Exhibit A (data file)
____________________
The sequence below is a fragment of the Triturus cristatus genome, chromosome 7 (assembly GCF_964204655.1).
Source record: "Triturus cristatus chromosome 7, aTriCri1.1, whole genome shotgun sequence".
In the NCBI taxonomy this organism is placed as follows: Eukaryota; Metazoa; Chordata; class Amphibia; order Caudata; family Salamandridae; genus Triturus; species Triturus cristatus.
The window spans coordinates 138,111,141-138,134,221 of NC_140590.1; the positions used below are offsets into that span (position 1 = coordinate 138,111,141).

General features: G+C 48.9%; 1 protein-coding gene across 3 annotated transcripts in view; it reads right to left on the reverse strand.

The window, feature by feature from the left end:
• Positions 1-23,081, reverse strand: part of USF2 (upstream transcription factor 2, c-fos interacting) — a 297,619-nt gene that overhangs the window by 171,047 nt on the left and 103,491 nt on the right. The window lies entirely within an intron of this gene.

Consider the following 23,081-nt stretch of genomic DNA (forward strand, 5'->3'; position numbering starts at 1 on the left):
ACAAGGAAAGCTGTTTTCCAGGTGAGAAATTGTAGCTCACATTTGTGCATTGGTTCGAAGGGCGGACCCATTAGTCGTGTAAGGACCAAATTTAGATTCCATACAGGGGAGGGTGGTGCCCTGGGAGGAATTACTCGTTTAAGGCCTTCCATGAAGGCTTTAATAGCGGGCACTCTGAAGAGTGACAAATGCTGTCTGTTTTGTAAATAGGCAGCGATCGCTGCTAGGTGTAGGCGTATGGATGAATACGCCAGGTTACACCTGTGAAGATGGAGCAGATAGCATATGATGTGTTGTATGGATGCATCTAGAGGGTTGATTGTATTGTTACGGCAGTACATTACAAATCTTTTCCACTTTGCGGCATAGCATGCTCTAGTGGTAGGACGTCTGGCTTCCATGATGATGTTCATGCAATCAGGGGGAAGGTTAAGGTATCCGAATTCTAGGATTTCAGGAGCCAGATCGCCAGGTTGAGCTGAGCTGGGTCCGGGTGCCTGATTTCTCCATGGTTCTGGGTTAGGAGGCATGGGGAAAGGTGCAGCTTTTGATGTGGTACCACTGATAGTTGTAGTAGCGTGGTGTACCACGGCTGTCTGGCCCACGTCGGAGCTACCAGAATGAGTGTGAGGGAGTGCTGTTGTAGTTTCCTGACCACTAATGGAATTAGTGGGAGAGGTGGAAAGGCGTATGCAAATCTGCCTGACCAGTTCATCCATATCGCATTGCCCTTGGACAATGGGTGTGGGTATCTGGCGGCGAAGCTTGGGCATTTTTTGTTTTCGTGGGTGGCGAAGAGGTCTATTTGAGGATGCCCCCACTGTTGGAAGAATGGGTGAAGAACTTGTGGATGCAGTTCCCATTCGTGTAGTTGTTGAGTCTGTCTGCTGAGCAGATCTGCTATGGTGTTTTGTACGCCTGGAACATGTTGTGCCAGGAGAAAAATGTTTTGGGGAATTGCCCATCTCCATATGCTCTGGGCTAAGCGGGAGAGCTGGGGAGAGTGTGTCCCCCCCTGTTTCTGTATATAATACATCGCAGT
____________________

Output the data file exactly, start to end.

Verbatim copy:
The sequence below is a fragment of the Triturus cristatus genome, chromosome 7 (assembly GCF_964204655.1).
Source record: "Triturus cristatus chromosome 7, aTriCri1.1, whole genome shotgun sequence".
In the NCBI taxonomy this organism is placed as follows: Eukaryota; Metazoa; Chordata; class Amphibia; order Caudata; family Salamandridae; genus Triturus; species Triturus cristatus.
The window spans coordinates 138,111,141-138,134,221 of NC_140590.1; the positions used below are offsets into that span (position 1 = coordinate 138,111,141).

General features: G+C 48.9%; 1 protein-coding gene across 3 annotated transcripts in view; it reads right to left on the reverse strand.

The window, feature by feature from the left end:
• Positions 1-23,081, reverse strand: part of USF2 (upstream transcription factor 2, c-fos interacting) — a 297,619-nt gene that overhangs the window by 171,047 nt on the left and 103,491 nt on the right. The window lies entirely within an intron of this gene.

Consider the following 23,081-nt stretch of genomic DNA (forward strand, 5'->3'; position numbering starts at 1 on the left):
ACAAGGAAAGCTGTTTTCCAGGTGAGAAATTGTAGCTCACATTTGTGCATTGGTTCGAAGGGCGGACCCATTAGTCGTGTAAGGACCAAATTTAGATTCCATACAGGGGAGGGTGGTGCCCTGGGAGGAATTACTCGTTTAAGGCCTTCCATGAAGGCTTTAATAGCGGGCACTCTGAAGAGTGACAAATGCTGTCTGTTTTGTAAATAGGCAGCGATCGCTGCTAGGTGTAGGCGTATGGATGAATACGCCAGGTTACACCTGTGAAGATGGAGCAGATAGCATATGATGTGTTGTATGGATGCATCTAGAGGGTTGATTGTATTGTTACGGCAGTACATTACAAATCTTTTCCACTTTGCGGCATAGCATGCTCTAGTGGTAGGACGTCTGGCTTCCATGATGATGTTCATGCAATCAGGGGGAAGGTTAAGGTATCCGAATTCTAGGATTTCAGGAGCCAGATCGCCAGGTTGAGCTGAGCTGGGTCCGGGTGCCTGATTTCTCCATGGTTCTGGGTTAGGAGGCATGGGGAAAGGTGCAGCTTTTGATGTGGTACCACTGATAGTTGTAGTAGCGTGGTGTACCACGGCTGTCTGGCCCACGTCGGAGCTACCAGAATGAGTGTGAGGGAGTGCTGTTGTAGTTTCCTGACCACTAATGGAATTAGTGGGAGAGGTGGAAAGGCGTATGCAAATCTGCCTGACCAGTTCATCCATATCGCATTGCCCTTGGACAATGGGTGTGGGTATCTGGCGGCGAAGCTTGGGCATTTTTTGTTTTCGTGGGTGGCGAAGAGGTCTATTTGAGGATGCCCCCACTGTTGGAAGAATGGGTGAAGAACTTGTGGATGCAGTTCCCATTCGTGTAGTTGTTGAGTCTGTCTGCTGAGCAGATCTGCTATGGTGTTTTGTACGCCTGGAACATGTTGTGCCAGGAGAAAAATGTTTTGGGGAATTGCCCATCTCCATATGCTCTGGGCTAAGCGGGAGAGCTGGGGAGAGTGTGTCCCCCCCTGTTTCTGTATATAATACATCGCAGT